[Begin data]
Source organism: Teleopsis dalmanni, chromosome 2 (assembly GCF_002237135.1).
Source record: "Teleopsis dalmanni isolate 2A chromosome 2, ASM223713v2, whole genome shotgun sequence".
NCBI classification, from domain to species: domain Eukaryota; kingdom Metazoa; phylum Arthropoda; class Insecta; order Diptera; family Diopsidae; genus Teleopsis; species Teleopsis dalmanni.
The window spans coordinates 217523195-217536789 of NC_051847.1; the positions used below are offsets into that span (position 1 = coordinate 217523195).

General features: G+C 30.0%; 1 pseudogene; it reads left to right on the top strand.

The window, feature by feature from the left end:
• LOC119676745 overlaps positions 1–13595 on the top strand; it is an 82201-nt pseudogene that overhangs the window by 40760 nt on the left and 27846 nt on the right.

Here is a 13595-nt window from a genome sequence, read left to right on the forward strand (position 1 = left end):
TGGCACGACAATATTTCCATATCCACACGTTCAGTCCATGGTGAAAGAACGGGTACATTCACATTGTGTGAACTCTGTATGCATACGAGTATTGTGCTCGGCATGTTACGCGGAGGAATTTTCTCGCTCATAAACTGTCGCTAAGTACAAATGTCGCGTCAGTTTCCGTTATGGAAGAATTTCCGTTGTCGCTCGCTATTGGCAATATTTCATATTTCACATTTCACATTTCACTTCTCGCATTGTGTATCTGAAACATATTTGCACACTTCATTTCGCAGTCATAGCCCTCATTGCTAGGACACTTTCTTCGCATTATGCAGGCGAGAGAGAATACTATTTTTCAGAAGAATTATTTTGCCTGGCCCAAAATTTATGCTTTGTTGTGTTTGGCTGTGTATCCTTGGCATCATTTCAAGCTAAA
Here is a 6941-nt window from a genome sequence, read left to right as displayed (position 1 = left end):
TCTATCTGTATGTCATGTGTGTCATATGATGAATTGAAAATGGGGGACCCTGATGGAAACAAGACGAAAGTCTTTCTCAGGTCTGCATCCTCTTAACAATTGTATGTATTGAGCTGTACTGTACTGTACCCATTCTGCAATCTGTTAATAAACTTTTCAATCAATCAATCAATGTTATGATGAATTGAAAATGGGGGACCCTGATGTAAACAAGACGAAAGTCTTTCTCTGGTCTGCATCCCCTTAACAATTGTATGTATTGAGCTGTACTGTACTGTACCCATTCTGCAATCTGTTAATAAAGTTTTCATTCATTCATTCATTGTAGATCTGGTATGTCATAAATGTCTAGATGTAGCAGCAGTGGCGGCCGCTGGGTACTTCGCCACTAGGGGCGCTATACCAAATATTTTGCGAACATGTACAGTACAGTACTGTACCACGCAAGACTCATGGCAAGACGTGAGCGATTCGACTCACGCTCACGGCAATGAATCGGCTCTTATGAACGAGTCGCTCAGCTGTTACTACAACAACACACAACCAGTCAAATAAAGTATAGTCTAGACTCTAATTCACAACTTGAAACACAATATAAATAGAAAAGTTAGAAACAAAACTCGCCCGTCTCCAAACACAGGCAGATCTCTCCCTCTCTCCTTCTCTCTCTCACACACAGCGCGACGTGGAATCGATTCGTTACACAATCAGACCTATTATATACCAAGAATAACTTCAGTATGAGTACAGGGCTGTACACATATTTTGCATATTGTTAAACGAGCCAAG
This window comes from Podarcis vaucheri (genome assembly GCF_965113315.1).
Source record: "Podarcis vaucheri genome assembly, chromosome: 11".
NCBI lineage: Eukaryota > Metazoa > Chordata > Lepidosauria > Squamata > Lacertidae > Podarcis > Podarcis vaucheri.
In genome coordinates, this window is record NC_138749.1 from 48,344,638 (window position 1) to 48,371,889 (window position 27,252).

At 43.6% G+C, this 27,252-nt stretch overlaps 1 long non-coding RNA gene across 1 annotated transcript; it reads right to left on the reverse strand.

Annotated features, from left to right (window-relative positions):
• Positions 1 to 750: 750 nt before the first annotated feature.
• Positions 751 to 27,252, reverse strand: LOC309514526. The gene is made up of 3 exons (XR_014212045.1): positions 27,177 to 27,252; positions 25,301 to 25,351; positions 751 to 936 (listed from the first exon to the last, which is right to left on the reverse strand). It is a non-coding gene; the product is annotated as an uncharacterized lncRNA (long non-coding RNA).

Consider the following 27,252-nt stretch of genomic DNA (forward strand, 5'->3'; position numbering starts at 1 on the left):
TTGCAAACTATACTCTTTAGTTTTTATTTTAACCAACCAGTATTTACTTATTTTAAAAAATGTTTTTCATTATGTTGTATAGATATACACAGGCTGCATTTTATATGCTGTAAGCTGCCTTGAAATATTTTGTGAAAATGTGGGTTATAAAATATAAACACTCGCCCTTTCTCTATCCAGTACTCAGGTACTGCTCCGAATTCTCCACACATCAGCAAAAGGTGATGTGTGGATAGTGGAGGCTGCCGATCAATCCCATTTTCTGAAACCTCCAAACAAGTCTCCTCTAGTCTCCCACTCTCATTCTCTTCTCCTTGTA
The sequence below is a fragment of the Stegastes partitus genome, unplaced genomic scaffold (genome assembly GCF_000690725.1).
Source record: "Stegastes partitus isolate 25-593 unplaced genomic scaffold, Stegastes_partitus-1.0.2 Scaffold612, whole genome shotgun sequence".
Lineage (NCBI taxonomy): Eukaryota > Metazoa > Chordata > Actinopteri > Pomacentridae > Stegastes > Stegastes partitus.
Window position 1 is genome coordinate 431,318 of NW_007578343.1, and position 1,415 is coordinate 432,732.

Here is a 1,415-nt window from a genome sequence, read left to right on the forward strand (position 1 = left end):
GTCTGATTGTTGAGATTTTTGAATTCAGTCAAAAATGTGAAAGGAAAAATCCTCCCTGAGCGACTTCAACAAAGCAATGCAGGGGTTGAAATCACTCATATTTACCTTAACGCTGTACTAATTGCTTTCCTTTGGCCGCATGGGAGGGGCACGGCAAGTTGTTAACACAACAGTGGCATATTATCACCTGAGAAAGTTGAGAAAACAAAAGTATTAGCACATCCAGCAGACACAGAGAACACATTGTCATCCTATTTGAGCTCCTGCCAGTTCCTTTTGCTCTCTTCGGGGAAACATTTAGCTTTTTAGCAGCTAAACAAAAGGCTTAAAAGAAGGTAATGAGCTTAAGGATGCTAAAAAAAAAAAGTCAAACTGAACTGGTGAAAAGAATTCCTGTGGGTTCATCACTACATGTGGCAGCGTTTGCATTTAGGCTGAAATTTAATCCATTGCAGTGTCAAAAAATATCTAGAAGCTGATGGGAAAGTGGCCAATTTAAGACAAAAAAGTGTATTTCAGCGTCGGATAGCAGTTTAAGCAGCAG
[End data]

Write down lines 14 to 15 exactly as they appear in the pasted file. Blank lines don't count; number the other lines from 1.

NCBI lineage: Eukaryota > Metazoa > Chordata > Lepidosauria > Squamata > Lacertidae > Podarcis > Podarcis vaucheri.
In genome coordinates, this window is record NC_138749.1 from 48,344,638 (window position 1) to 48,371,889 (window position 27,252).